Is the Chinese billionaire Jack Ma using AI to create dystopian cities? | Alfie Bown

News that tech giant Ma is a member of Communist party of China should set alarm bells ringing – and not just in ChinaOn the outskirts of Hangzhou, eastern China, in Alibaba’s Cloud Town, a Silicon Valley-style working and leisure hub, cutting-edge res…

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Tall timber: the world’s tallest wooden office building to open in Brisbane

Cross-laminated timber towers are becoming more popular thanks to benefits for the environment and occupants – but are they safe and strong enough?

The famous Queenslander tradition of building houses upon wooden stilts is escalating to a whole other level on Thursday – or 10 levels, to be exact.

The sod-turning ceremony at 25 King Street in Brisbane will be a groundbreaking event in more than just in the literal sense. When complete in 2018, 45 metres of the 52-metre office tower will qualify as the world’s highest to be held aloft not by steel and concrete, but timber and glue.

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Sensors, plants and waste heat: Adelaide hospital’s bid to be most energy-efficient

When it finally opens in September, the complex will have the latest energy efficiency technology – but will it be worth the $2.3bn spent?

When it comes to the power consumption of hospitals, the diagnosis isn’t pretty: they rate as the second most energy-intensive of all commercial buildings, behind only food service providers.

As the places where our babies are delivered, our sick are treated and our dying nursed, energy efficiency understandably slips down the priority list behind ensuring hospitals are properly funded, staffed and offer the best standards of care possible.

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Newcastle: a ‘living lab’ to test driverless cars, parking sensors and lockout laws

Twenty years after BHP left town, one of the largest cities in New South Wales has reinvented itself as a smart city and a home for innovation

When the entrepreneur Dr Gunilla Burrowes reaches for a metaphor to describe Newcastle, she comes up with “the Goldilocks city”.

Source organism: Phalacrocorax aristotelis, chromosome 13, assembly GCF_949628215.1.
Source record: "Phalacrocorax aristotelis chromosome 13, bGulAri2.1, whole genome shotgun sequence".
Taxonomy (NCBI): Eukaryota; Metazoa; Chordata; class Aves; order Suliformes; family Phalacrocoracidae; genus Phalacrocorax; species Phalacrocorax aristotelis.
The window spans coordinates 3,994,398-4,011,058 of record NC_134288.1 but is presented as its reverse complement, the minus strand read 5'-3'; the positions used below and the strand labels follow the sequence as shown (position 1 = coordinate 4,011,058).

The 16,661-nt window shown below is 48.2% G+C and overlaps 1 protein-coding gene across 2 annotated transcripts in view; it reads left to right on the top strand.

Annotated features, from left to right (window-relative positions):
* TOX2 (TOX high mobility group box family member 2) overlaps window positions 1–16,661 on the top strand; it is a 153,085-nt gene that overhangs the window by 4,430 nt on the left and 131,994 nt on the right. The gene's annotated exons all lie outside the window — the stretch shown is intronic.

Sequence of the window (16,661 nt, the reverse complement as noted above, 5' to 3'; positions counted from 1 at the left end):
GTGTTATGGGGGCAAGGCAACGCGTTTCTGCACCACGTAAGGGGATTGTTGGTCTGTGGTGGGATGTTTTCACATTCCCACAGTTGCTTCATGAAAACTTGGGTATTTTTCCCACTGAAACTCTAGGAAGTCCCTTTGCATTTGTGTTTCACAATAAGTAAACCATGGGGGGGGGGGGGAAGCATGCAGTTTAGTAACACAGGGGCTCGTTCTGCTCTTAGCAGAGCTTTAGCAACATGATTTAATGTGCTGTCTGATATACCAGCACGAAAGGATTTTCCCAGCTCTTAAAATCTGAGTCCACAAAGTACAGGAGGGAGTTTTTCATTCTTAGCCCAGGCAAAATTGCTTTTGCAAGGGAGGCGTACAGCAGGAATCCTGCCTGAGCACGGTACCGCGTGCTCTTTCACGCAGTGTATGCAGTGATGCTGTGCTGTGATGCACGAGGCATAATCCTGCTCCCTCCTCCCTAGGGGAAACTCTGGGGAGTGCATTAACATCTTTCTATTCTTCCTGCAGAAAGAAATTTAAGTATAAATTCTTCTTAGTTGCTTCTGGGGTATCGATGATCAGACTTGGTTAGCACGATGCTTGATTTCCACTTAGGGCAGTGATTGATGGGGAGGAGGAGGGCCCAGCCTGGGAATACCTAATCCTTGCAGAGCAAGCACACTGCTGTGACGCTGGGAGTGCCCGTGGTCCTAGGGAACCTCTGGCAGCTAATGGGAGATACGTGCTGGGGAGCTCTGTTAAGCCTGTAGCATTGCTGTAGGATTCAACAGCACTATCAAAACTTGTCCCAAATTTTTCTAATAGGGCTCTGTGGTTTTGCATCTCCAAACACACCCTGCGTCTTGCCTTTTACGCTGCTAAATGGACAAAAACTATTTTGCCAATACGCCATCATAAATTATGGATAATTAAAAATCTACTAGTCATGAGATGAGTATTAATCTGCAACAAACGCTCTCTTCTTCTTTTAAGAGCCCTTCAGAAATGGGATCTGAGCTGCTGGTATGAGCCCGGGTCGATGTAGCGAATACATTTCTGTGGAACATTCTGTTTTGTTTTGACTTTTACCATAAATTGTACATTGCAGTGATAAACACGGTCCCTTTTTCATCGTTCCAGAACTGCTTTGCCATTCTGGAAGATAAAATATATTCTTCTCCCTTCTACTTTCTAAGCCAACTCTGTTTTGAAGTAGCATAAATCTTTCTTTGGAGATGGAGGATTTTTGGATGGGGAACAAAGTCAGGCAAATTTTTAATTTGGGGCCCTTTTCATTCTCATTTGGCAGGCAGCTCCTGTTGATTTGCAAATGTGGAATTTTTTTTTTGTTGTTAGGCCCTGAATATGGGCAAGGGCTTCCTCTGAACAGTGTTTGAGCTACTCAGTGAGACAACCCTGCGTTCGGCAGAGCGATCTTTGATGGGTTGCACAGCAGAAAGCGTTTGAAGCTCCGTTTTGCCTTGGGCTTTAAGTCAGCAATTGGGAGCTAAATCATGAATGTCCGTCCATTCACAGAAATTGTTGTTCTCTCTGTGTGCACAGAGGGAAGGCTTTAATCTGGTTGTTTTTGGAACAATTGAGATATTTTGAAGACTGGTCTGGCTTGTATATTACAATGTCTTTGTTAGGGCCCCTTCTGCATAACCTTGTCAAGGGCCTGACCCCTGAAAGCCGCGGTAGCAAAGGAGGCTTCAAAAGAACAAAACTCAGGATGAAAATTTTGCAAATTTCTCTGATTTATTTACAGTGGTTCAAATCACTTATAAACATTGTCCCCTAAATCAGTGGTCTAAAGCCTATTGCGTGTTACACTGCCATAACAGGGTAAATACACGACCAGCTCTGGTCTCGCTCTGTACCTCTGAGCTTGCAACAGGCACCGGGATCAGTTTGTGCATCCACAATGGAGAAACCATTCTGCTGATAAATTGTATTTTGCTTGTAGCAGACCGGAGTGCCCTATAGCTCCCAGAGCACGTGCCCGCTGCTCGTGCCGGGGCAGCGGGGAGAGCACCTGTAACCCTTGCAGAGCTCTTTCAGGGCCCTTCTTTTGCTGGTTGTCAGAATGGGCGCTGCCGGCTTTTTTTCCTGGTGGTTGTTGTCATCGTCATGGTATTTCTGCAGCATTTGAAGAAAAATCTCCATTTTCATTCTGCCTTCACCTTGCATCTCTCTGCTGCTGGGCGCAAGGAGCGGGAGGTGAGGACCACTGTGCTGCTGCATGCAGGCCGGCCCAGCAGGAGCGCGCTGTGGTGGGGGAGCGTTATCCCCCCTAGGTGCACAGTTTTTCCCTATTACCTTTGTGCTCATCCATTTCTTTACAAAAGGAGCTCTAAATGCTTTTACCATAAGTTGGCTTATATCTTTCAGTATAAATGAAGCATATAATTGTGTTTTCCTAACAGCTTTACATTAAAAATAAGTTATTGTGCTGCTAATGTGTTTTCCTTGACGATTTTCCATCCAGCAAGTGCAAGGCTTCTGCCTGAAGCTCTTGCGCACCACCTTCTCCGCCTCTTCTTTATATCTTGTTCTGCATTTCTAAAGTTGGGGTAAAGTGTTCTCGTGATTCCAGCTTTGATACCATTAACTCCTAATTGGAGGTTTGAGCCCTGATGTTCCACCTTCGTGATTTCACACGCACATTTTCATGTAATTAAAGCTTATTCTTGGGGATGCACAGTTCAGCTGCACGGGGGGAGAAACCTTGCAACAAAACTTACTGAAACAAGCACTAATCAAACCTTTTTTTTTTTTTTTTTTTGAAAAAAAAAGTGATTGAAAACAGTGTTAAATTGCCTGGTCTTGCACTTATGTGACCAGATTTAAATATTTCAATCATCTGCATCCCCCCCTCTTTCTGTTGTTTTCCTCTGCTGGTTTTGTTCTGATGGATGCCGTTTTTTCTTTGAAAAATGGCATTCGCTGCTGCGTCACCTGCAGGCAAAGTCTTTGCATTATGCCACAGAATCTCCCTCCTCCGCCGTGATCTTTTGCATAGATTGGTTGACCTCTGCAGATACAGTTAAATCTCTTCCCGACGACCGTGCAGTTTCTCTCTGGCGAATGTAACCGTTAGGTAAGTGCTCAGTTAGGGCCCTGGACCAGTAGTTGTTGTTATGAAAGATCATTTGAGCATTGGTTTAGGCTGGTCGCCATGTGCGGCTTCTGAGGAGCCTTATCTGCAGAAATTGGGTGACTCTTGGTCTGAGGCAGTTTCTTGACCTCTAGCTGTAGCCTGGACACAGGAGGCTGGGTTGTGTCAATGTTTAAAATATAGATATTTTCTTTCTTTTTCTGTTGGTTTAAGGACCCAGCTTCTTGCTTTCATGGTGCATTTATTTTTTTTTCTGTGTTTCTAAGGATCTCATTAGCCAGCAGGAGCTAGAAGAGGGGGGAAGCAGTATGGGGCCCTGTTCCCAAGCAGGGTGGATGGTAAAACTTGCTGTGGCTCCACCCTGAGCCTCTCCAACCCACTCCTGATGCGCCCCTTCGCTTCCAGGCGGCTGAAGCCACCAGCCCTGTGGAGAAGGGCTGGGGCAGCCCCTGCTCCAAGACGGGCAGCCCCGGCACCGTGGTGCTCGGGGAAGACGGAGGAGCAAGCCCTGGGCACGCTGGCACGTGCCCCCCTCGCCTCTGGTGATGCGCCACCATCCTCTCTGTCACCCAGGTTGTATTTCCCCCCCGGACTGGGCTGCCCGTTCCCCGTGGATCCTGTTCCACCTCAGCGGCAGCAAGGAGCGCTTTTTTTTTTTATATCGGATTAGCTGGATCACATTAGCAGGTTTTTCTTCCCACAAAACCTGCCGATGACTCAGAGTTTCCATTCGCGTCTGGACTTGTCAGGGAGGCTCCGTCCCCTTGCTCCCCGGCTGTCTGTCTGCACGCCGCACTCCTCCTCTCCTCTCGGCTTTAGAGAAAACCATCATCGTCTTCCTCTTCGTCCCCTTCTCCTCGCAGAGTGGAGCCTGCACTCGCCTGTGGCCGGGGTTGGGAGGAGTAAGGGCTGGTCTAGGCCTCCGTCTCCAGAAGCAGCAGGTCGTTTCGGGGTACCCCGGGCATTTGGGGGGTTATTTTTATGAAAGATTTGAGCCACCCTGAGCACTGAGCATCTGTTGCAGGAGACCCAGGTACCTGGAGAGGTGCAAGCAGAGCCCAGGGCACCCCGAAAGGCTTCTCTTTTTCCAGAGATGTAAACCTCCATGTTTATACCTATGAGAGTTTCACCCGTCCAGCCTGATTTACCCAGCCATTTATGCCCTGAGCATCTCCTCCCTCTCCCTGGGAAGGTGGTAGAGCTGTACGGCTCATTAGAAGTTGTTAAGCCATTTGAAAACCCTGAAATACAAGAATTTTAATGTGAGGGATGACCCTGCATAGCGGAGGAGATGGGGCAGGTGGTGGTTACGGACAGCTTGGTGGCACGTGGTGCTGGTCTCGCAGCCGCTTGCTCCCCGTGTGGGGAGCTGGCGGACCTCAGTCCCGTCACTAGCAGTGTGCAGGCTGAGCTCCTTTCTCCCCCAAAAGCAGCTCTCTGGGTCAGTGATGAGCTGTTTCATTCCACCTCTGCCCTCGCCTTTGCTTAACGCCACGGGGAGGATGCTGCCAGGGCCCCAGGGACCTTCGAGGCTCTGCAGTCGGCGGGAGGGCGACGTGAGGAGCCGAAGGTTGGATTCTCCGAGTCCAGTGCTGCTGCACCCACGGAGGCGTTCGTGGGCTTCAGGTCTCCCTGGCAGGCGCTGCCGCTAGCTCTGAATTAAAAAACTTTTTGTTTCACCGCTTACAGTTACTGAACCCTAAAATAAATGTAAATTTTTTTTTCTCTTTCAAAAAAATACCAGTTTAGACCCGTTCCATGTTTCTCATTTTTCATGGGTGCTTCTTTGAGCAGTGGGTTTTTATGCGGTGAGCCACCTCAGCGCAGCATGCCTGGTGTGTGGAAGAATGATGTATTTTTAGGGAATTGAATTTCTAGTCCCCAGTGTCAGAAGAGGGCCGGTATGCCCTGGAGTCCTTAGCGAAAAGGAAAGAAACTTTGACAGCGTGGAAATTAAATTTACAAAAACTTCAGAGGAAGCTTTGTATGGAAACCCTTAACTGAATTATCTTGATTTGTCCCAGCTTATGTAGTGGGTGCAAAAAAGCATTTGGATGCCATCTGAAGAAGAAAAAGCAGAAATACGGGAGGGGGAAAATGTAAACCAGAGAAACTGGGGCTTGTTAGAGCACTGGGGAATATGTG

She means that like the middle bed in the fairytale, it is just the right size to be able to get things done. “That has really powerful implications for business,” she says.

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Hot apartments: ‘If we need air conditioning, we’ve designed it wrong’

Heatwaves could be deadly for many Australian apartment dwellers if the grid fails, so architects are coming up with ways to manage temperatures passively

It was one of the most extreme heatwaves in south-eastern Australian history. During late January and early February 2009, temperature records were toppled across Victoria, South Australia and Tasmania.

Then, on 7 February, 24 of Victoria’s 35 long-term stations recorded record high temperatures: Melbourne reached 46.4C while Hopetoun broke a state record with 48.8C.

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Urban heat islands: cooling things down with trees, green roads and fewer cars

As city temperatures rise, with a negative impact on health, councils are coming up with some innovative solutions When it comes to coping with heatwaves, our own cities are conspiring against us. Road surfaces, pavements and buildings all contribute t…

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Will the internet of things sacrifice or save the environment?

Some devices will power themselves but the more complex will contribute to the world’s huge data storage energy bill

The internet of things (IoT) – that ever-expanding ecosystem of digital sensors, home appliances and wearable smart devices – attracts its fair share of attention. Speculation is rife on how the 23bn-odd (and counting) “things” will improve quality of life, streamline business operations and ultimately fuel economic benefits to the tune of up to $11tn per year by 2025.

Less often considered is the cost to the environment of such a vast network of devices. With the full extent of the IoT far from being realised, even experts are divided on whether it will spell doom or salvation for the environment.

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The Commons: could co-housing offer a different kind of great Australian dream?

The demand for attractive and affordable co-housing like Melbourne’s The Commons is high in Australia, but supply and access to land is a challenge

When Kate and Jason turned up to look around The Commons, they weren’t looking for a lifestyle change. They were just another hard-working couple wanting an apartment that was close to central Melbourne and wouldn’t cost the earth.

Only after they moved in did the upsides of the building’s co-housing ethos hit them. Built in the Brunswick neighbourhood by a consortium of local architects, the award-winning apartment block is designed with sociability hard-wired into it. About 15% of the property is devoted to communal facilities, including a shared roof garden and laundry room.

“I have lived in multi-residential buildings before and not known a soul … but here we have created genuine friendships,” says 33-year-old ballet dancer Kate. “The communal spaces encourage you to interact with your neighbours – we garden together, we make building improvements together, we go out together, we make dinner for one another.”

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